January 31, 2018 Slides
Levi Johnson, Mike Berry, Chris Hammersmark, Julie Zimmerman, Matt Brown, Rene Henery, Robyn Bilski, Cesar Blanco, Towns Burgess, Lisa Hunt, Dan Kratville, Rod Wittler, Felipe Carrillo, Josh Israel, Mike Urkov, Jim Peterson, Adam Duarte
Jim and Adam asked the SIT to send feedback on AFP restoration strategy in next 2 weeks. Matt would like us to add time commitments of watershed experts and SIT members before sending it out. Matt asked if there is going to be an open call for charters. Cesar and Rod said that a final decision has not been made on that yet.
Jim asked if there was a rule of thumb to turn the amount of gravel to a habitat unit. Chris said it really depends on the depth of the area. Rod said it also depends on the method they use for gravel placement. Matt said they will provide some estimates and break it out by type and floodplain combination projects. Rene said there is also a number of different types of floodplain projects out there. He said we should get that information from different examples as a starting point. He said we should reach out to Joe at Cramer and look at some of the projects done on the American and the Yolo Bypass. He will talk to folks at a salmon partnership meeting tomorrow. Rene will send Joe an email about this.
SIT discussed how ocean survival is currently being modeled. Rene talked about the management actions we do really is centered on delivering juveniles in a portfolio of size and timing. He thinks our conceptual model is such that if we send out medium and large fish with less total fish we will get a higher return than a bunch of smaller fish. Rene suggested we rely on otolith data to update some of these relationships. They suggest that under certain years we have a sense of what size classes produced the most adults and how many small fish it took to make a big fish vs. big outmigrants that make an adult. He says we can use those relationship where we have data and extrapolate to where we don't have data. He said we can use the otolith data to predict the likelihood of a "good" vs. "bad" ocean condition and how we treat those different size classes in the ocean. Dan suggest we also look at coded wire tag returns or fish that have been put in these different bypasses in the system, if they were recaptured. Rene agreed but said that we don't actually know the size distribution going into those bypasses are. Dan said that he thinks we are making the assumption that fish that grow big have high survival. Rene said we do have evidence of that in the otolith data. Dan said we also need to include the influence of tributary and delta conditions that influence that relationship. Rene said those data might be in the reports but said we should talk about this idea with Corey and Rachel before we moved ahead with this idea. Jim said we will contact them a do a sidebar with anyone that is interested. Josh would like to consider the coded wire tag as well. He would suggest we look at Will's paper, which is centered on survival in the ocean. Rene agreed. A lot of this is summarized in the Cramer Fish Sciences, Josh will share the web link for this again. Rene said we do have a lot of data on outmigrant size classes, how those different size classes fair, and he thinks a key question is to how the distribution, number, and time per cohort we have the potential to see how different our model output is with those patterns. Josh, Rene, and Dan would like to be incorporated in this subgroup. Send Adam and Cesar an email if you want to be included.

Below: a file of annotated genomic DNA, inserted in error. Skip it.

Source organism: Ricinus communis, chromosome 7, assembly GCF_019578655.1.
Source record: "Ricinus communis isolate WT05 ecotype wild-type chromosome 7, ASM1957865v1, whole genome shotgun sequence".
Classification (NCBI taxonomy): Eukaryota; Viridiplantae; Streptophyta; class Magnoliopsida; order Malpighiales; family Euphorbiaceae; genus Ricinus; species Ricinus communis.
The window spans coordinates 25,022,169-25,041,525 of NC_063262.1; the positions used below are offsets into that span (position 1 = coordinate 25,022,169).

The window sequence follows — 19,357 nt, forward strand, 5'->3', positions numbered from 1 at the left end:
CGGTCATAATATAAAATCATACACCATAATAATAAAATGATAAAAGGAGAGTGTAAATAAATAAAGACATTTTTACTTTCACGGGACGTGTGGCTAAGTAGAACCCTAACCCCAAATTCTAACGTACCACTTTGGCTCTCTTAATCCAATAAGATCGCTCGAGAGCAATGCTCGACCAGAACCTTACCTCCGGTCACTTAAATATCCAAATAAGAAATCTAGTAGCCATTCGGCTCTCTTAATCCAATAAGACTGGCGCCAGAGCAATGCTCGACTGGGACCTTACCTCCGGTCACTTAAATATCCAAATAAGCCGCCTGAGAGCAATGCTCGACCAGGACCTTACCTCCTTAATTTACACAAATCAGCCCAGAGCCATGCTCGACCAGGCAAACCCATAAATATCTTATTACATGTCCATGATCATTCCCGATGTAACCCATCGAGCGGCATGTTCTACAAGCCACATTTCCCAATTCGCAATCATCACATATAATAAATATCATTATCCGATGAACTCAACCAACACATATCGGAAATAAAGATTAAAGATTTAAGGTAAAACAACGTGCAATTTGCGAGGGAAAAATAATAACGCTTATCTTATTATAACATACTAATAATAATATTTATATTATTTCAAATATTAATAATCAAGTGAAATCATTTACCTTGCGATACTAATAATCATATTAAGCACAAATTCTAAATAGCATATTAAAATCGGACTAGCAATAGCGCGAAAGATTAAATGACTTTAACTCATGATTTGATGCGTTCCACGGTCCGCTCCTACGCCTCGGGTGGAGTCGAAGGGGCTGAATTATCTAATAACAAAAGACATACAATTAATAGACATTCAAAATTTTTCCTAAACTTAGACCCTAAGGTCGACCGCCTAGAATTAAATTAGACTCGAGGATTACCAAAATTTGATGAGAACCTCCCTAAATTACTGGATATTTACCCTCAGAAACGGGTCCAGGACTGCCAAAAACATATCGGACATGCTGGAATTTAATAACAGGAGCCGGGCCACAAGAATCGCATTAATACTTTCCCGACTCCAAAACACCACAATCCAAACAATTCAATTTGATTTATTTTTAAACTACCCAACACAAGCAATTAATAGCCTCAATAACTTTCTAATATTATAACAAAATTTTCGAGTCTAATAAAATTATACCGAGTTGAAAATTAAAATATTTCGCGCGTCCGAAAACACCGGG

Adam updated the SIT on simulations he did to evaluate the integrated model to estimate fish growth, survival, and movement transition probabilities. Rene asked about the very large fish because very large fish in ocean entry. Adam clarified that the simulation were a proof of concept and that the 4 size classes will be included when fitting the model to the screw-trap data. Importantly, the results demonstrated that the integrated model can estimate survival, growth, and movement transitions probabilities for juvenile fish by combining the escapement and screw-trap data. This means the SIT will be able to evaluate the hypotheses currently in the Chinook conceptual models for juvenile survival, growth, and movement. It also means that the SIT will be able to update model weights using a hindcasting approach, if data on past CVPIA projects become available.
Rod received a couple performance measures and we can discuss at the next call-in meeting. He will send the comments to Adam, so he can send it out with the notes. If you have any more edits, please send them to Rod.
Jim and Adam
- Add time commitments of watershed experts and SIT member to the AFP restoration strategy.
- Gather information on the different types of floodplains to help focus unit of effort discussions.
Josh, Rene, Dan, Jim, and Adam
- Contact Corey and Rachel about otolith data and begin side bar discussions centered on ocean survival.
- Send an edits on the performance measure to Rod before the next call-in meeting.
- Send Adam and Cesar an email if you would like to be included on discussions for ocean survival